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largely people of color. they have been meeting. the president said today i'm tired of having quiet conversations, i'm getting loud about this. there has been movement at the federal government, a whole of government approach. they are doing everything in their power to address voting rights from the vantage point of the power of the presidency. whether it has been doubling the funding and infrastructure at the department of justice in the civil rights and voting rights division to deal with these attacks on voting rights, but the work they have done with agencies, whether it is through the department of housing and urban development to actually help people get the information they need to vote. what they need -- made clear is the u.s. senate has to pass
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these important pieces of legislation. host: to what extent is the president damned if he does, damned if he doesn't? are there any dangers to ending the filibuster? guest: the filibuster is a tool. it is an archaic tool that has been in the u.s. senate that has been largely to suppress. you look historically at how the filibuster has been used. folks have used the filibuster in the u.s. senate to stand in the way of civil rights. here is now an opportunity to end or just the filibuster on a one-time basis to usher in this important voting rights legislation. the president himself made it clear that this has been done before. senators came together on a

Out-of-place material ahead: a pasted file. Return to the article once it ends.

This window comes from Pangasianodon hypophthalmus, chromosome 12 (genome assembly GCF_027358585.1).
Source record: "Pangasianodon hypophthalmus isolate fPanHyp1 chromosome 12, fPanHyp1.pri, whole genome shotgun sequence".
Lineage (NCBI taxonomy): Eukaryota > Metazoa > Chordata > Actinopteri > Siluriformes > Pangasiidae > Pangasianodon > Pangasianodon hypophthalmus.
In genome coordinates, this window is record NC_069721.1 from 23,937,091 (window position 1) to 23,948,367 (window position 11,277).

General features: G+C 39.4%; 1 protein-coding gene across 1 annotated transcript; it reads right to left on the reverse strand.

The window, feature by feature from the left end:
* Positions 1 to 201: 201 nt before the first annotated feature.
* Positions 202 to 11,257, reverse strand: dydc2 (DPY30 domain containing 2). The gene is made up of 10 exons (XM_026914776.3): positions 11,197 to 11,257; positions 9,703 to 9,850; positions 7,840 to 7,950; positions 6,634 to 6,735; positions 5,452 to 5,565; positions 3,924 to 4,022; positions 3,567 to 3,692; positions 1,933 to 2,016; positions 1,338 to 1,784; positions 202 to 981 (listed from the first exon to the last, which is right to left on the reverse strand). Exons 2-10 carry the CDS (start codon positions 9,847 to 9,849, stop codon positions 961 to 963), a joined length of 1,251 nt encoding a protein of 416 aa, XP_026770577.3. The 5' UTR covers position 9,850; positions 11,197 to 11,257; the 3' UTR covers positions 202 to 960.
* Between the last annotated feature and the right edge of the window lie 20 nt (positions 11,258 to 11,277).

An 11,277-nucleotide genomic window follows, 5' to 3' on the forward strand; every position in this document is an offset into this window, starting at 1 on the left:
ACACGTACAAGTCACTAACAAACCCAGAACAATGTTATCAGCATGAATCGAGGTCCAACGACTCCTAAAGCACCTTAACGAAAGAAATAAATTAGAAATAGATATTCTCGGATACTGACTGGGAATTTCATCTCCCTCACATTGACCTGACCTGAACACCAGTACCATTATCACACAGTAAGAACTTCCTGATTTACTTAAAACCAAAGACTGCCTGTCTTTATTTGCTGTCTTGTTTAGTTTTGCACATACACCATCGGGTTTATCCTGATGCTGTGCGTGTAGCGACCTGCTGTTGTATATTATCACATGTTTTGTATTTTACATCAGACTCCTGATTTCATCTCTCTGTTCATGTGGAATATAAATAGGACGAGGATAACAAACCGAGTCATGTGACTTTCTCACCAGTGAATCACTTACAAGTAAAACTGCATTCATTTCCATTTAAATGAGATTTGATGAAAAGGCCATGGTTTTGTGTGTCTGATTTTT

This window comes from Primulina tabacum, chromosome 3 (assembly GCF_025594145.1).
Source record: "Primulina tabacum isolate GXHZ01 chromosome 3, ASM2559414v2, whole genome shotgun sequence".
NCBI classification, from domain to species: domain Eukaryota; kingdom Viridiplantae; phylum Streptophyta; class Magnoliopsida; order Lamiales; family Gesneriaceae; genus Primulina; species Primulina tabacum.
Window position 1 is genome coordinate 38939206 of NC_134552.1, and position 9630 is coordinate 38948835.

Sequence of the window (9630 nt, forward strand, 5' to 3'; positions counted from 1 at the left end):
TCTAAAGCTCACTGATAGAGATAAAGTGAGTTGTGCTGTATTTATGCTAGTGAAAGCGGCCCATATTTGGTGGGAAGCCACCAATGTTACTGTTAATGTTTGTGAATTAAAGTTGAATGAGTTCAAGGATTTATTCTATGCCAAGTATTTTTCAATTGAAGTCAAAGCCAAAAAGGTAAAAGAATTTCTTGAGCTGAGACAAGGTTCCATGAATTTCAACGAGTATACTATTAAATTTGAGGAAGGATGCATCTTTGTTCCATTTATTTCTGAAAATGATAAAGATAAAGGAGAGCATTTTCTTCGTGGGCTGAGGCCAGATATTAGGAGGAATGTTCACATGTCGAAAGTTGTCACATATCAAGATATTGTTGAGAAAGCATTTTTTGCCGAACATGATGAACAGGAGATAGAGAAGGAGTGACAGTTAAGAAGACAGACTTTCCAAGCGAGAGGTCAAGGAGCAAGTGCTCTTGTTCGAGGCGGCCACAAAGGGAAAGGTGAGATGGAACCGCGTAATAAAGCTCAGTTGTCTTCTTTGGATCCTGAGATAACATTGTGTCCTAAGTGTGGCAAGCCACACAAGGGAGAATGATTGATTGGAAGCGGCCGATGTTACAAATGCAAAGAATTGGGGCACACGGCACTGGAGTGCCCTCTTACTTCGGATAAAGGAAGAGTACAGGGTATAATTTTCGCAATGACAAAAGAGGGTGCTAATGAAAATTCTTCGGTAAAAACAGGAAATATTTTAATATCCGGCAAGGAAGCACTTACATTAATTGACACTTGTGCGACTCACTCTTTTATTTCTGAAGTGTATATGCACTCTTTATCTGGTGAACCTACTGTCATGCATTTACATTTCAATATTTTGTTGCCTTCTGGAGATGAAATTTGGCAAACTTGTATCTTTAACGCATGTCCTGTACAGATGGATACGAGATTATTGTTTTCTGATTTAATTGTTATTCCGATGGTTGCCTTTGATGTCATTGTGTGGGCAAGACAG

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bipartisan level to deal with filibuster reform just this past year to deal with the debt ceiling. he made clear, why can't we do this for voting rights? activists and people are saying the same thing. what vice president harris said was super important. she said americans have waited long enough and it is time for the u.s. to act. they need to do whatever they need to do to bring this vote to a floor so we can ensure we have access to the ballot box for all americans in this country. host: many thanks for being with us. guest: thank you. host: still to come on al jazeera, switching off sri lanka. why fears are growing of ruling power cuts there. and pumping investment into the heart of tripoli. how civic pride is being restored along with the ancient